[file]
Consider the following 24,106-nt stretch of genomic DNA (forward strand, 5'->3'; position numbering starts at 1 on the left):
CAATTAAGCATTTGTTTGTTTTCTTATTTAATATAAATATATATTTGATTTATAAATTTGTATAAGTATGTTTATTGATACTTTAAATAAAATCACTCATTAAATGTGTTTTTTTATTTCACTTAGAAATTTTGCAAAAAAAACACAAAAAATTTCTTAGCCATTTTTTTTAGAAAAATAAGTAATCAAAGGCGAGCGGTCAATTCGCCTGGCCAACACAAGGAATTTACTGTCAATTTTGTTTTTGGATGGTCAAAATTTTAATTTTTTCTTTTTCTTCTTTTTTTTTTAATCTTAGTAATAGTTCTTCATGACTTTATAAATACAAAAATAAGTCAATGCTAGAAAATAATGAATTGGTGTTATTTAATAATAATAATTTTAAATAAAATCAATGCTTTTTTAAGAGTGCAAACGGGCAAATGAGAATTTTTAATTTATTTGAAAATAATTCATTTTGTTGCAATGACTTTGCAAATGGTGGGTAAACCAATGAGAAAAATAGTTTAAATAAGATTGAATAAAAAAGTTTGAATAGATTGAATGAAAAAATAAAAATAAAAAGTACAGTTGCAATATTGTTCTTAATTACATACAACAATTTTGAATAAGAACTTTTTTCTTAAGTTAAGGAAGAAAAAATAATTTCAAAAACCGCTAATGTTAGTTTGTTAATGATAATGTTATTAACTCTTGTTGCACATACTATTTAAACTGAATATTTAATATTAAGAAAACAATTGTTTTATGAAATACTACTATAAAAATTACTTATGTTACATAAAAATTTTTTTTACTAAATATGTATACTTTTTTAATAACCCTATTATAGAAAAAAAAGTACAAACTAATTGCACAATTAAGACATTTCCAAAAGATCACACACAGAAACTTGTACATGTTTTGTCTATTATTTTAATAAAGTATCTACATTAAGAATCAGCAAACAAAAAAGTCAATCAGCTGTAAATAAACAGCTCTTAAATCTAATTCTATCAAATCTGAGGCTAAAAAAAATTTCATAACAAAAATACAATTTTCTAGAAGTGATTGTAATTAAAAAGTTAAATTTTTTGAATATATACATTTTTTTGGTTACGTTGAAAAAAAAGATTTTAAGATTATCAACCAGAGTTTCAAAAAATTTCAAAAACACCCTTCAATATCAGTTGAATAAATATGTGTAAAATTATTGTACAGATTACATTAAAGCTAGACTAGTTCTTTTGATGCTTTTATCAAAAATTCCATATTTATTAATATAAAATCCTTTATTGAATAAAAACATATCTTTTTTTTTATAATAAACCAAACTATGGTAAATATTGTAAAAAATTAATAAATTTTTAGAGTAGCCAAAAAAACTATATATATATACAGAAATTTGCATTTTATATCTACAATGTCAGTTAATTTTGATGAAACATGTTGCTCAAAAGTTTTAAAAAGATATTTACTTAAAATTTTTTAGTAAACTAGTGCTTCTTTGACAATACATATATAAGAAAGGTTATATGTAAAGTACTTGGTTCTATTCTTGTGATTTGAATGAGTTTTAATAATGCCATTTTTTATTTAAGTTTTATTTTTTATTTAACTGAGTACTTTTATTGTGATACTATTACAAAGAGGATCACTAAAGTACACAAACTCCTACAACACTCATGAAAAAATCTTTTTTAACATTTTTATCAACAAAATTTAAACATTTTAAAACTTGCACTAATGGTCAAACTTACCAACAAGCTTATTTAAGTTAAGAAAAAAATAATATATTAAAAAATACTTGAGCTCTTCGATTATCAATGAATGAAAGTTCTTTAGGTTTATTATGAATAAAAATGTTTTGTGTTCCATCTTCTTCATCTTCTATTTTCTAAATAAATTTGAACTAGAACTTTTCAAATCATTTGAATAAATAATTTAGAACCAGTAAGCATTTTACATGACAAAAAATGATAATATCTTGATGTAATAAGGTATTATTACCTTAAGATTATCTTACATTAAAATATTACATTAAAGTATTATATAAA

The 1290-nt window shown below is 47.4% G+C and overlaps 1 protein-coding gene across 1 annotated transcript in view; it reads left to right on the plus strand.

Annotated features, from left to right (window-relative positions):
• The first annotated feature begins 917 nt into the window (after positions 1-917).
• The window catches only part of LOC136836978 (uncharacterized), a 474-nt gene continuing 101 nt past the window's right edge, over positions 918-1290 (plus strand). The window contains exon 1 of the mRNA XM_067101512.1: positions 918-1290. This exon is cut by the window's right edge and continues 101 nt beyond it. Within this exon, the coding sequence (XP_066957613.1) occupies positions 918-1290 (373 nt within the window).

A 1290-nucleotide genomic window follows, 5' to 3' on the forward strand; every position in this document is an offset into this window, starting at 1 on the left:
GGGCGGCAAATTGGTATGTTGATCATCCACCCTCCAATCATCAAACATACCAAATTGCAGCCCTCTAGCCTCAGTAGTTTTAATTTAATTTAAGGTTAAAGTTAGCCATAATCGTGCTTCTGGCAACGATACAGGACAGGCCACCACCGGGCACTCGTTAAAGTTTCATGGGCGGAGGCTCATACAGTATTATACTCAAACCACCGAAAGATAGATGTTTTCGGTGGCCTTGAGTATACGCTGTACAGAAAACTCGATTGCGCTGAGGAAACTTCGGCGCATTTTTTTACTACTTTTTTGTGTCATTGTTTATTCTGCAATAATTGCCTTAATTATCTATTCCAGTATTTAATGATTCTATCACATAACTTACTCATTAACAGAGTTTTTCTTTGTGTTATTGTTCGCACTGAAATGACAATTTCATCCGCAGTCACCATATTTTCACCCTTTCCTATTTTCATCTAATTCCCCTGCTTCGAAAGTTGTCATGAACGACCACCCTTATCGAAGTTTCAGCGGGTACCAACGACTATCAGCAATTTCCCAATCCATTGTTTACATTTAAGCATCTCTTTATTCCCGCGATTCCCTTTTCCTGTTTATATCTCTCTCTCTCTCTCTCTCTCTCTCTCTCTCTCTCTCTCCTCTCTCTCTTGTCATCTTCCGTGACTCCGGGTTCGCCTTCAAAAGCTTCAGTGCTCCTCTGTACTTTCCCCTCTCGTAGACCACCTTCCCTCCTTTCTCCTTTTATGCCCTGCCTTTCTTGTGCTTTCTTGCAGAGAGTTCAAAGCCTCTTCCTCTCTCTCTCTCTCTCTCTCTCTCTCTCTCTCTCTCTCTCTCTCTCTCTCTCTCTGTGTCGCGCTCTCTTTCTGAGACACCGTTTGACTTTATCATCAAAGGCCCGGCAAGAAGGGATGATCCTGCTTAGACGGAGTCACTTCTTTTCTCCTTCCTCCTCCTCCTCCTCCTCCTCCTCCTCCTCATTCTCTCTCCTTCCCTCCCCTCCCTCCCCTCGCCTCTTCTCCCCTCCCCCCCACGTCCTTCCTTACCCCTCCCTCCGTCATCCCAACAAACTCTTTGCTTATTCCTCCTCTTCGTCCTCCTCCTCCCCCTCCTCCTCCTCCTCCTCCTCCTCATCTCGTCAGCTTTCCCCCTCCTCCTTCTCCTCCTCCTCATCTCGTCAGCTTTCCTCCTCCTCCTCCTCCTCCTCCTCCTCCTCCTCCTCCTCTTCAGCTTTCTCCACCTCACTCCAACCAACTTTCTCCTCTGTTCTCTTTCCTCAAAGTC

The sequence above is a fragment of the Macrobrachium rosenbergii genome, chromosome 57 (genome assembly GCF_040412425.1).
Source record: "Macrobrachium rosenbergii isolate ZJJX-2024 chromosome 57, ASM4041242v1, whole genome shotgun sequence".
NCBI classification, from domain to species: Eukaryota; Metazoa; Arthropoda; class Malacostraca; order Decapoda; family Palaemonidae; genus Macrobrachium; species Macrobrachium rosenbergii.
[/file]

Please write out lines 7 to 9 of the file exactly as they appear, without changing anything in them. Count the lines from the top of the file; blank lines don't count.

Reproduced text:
A 1290-nucleotide genomic window follows, 5' to 3' on the forward strand; every position in this document is an offset into this window, starting at 1 on the left:
GGGCGGCAAATTGGTATGTTGATCATCCACCCTCCAATCATCAAACATACCAAATTGCAGCCCTCTAGCCTCAGTAGTTTTAATTTAATTTAAGGTTAAAGTTAGCCATAATCGTGCTTCTGGCAACGATACAGGACAGGCCACCACCGGGCACTCGTTAAAGTTTCATGGGCGGAGGCTCATACAGTATTATACTCAAACCACCGAAAGATAGATGTTTTCGGTGGCCTTGAGTATACGCTGTACAGAAAACTCGATTGCGCTGAGGAAACTTCGGCGCATTTTTTTACTACTTTTTTGTGTCATTGTTTATTCTGCAATAATTGCCTTAATTATCTATTCCAGTATTTAATGATTCTATCACATAACTTACTCATTAACAGAGTTTTTCTTTGTGTTATTGTTCGCACTGAAATGACAATTTCATCCGCAGTCACCATATTTTCACCCTTTCCTATTTTCATCTAATTCCCCTGCTTCGAAAGTTGTCATGAACGACCACCCTTATCGAAGTTTCAGCGGGTACCAACGACTATCAGCAATTTCCCAATCCATTGTTTACATTTAAGCATCTCTTTATTCCCGCGATTCCCTTTTCCTGTTTATATCTCTCTCTCTCTCTCTCTCTCTCTCTCTCTCTCTCTCTCCTCTCTCTCTTGTCATCTTCCGTGACTCCGGGTTCGCCTTCAAAAGCTTCAGTGCTCCTCTGTACTTTCCCCTCTCGTAGACCACCTTCCCTCCTTTCTCCTTTTATGCCCTGCCTTTCTTGTGCTTTCTTGCAGAGAGTTCAAAGCCTCTTCCTCTCTCTCTCTCTCTCTCTCTCTCTCTCTCTCTCTCTCTCTCTCTCTCTCTCTCTGTGTCGCGCTCTCTTTCTGAGACACCGTTTGACTTTATCATCAAAGGCCCGGCAAGAAGGGATGATCCTGCTTAGACGGAGTCACTTCTTTTCTCCTTCCTCCTCCTCCTCCTCCTCCTCCTCCTCCTCATTCTCTCTCCTTCCCTCCCCTCCCTCCCCTCGCCTCTTCTCCCCTCCCCCCCACGTCCTTCCTTACCCCTCCCTCCGTCATCCCAACAAACTCTTTGCTTATTCCTCCTCTTCGTCCTCCTCCTCCCCCTCCTCCTCCTCCTCCTCCTCCTCATCTCGTCAGCTTTCCCCCTCCTCCTTCTCCTCCTCCTCATCTCGTCAGCTTTCCTCCTCCTCCTCCTCCTCCTCCTCCTCCTCCTCCTCCTCTTCAGCTTTCTCCACCTCACTCCAACCAACTTTCTCCTCTGTTCTCTTTCCTCAAAGTC

The sequence above is a fragment of the Macrobrachium rosenbergii genome, chromosome 57 (genome assembly GCF_040412425.1).